Adventure (September 15, 1934) has given me the final key to Paul Annixter’s Windigo (1964). In that issue is a story called “The Watching Eyes”. The idea behind it is familiar to me both because I have read Jane and Paul Annixter’s novel and from George T. Marsh’s “The Valley of the Windigo” (Scribner’s Magazine, June 1917).

Seventeen years after Marsh’s tale of a French Canadien trapper who faces a mythical monster, Annixter pretty much duplicates the plot but with his own special flare. Guyles Le Brunnec is a young trapper who has hopes to marry the young and beautiful Fanchon. To do this he decides to trap in a valley that is reportedly haunted. A man died there in his own cabin, his throat ripped out.

Le Brunnec takes over the abandoned cabin, fixes it up. That night a strange visitor surrounds the cabin, screaming like a banshee. So begins a contest between trapper and monster. Le Brunnec’s traps are robbed and stolen. The trapper builds his own deadfall traps to catch the windigo. All of these are sprung and useless. The monster even invades his cabin, taking his food, tearing his bedding and stealing the last of his traps.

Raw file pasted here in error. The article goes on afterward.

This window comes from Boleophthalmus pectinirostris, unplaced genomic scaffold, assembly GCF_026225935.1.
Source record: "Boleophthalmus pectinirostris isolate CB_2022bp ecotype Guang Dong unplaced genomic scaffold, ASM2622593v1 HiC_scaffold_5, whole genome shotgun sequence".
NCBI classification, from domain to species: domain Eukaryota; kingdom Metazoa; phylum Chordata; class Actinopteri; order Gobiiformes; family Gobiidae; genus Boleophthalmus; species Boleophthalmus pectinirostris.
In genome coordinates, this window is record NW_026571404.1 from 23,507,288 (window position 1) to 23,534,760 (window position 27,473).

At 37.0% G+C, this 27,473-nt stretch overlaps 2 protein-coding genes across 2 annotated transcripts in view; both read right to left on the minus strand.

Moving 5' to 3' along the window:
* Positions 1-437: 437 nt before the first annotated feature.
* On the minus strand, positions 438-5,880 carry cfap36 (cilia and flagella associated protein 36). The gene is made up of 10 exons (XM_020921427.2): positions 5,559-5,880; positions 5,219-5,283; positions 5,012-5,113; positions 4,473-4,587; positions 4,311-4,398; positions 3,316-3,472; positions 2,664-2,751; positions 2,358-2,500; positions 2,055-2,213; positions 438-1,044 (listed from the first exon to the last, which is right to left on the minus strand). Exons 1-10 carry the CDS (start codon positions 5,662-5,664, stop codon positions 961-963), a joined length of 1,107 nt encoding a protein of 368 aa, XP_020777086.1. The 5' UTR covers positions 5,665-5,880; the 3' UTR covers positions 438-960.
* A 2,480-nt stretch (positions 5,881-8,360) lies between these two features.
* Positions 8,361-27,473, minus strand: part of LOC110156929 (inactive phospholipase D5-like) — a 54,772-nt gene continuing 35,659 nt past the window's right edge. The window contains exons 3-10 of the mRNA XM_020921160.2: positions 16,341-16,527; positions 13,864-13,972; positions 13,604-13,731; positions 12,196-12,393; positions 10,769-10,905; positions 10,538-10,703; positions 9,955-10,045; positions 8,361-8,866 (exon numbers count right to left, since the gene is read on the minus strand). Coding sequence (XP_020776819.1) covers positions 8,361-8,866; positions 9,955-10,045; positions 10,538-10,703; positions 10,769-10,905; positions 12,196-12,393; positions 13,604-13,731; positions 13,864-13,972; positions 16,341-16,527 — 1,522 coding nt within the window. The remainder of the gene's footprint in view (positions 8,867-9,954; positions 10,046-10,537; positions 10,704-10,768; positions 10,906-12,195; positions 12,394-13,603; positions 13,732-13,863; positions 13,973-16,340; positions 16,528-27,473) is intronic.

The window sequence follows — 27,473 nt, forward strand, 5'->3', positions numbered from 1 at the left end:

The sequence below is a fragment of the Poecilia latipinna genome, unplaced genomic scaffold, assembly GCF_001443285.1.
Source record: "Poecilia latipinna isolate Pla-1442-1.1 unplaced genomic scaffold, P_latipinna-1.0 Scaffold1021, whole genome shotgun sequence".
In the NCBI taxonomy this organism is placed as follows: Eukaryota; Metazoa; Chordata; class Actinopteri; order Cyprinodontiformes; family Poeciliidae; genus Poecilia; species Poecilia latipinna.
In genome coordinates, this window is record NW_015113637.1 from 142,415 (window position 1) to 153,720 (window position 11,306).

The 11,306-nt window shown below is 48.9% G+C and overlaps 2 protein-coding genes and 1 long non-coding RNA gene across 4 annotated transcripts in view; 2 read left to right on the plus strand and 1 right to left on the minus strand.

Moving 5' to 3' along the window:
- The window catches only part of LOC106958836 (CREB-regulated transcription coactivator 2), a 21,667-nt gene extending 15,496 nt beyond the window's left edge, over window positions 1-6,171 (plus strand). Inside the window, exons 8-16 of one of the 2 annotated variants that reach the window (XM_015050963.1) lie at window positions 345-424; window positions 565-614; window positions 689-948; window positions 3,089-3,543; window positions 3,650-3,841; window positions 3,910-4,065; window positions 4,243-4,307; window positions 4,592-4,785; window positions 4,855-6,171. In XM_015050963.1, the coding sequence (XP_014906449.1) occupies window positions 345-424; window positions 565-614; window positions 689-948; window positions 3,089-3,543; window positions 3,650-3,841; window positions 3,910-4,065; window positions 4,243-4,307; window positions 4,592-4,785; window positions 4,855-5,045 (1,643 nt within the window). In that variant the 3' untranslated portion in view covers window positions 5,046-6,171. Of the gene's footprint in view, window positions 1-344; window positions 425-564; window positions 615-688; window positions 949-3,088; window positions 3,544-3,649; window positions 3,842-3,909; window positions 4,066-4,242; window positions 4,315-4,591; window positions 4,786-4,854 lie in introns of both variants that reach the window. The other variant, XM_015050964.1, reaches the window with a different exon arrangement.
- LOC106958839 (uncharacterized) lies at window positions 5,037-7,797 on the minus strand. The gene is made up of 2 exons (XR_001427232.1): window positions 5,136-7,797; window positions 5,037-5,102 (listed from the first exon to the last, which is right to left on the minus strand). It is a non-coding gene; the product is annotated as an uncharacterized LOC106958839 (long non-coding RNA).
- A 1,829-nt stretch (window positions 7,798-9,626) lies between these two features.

Tracking the beast by moonlight, Le Brunnec fails victim to the monster’s cunning, stepping into a double spring bear trap. The locks to open the trap reside in the monster’s pocket. The trapper tries to free himself but he can not. He sits down to await his fate. A figure appears and he shoots it twice. Panicking, thinking he may have killed an innocent, he gets the trap chain off the log by sawing through it with his knife, then drags himself, trap still biting into his leg, to the dead body.

The bear-skin clad figure is the Windigo, a native man dressed in bearskin and claws to simulate the weird tracks and looks of a monster. The locks are in his pocket. Le Brunnec is saved. Later he finds the man’s secret hideout and gets his traps and food back. The following summer he and Fanchon marry with four thousand dollars in his pocket.

And the last piece of the puzzle falls into place. The Windigo/villain in the novel is named Le Brunnec and could be the same character years later. The story even takes place in the same region of Quebec, Kinnebec. Adding the wolverine from “Gulo the Devil” (Adventure, January 1, 1932) and making his protagonist younger, the Annixters had everything we need for Windigo. In a way the novel was written in the pages of Adventure, thirty years earlier.

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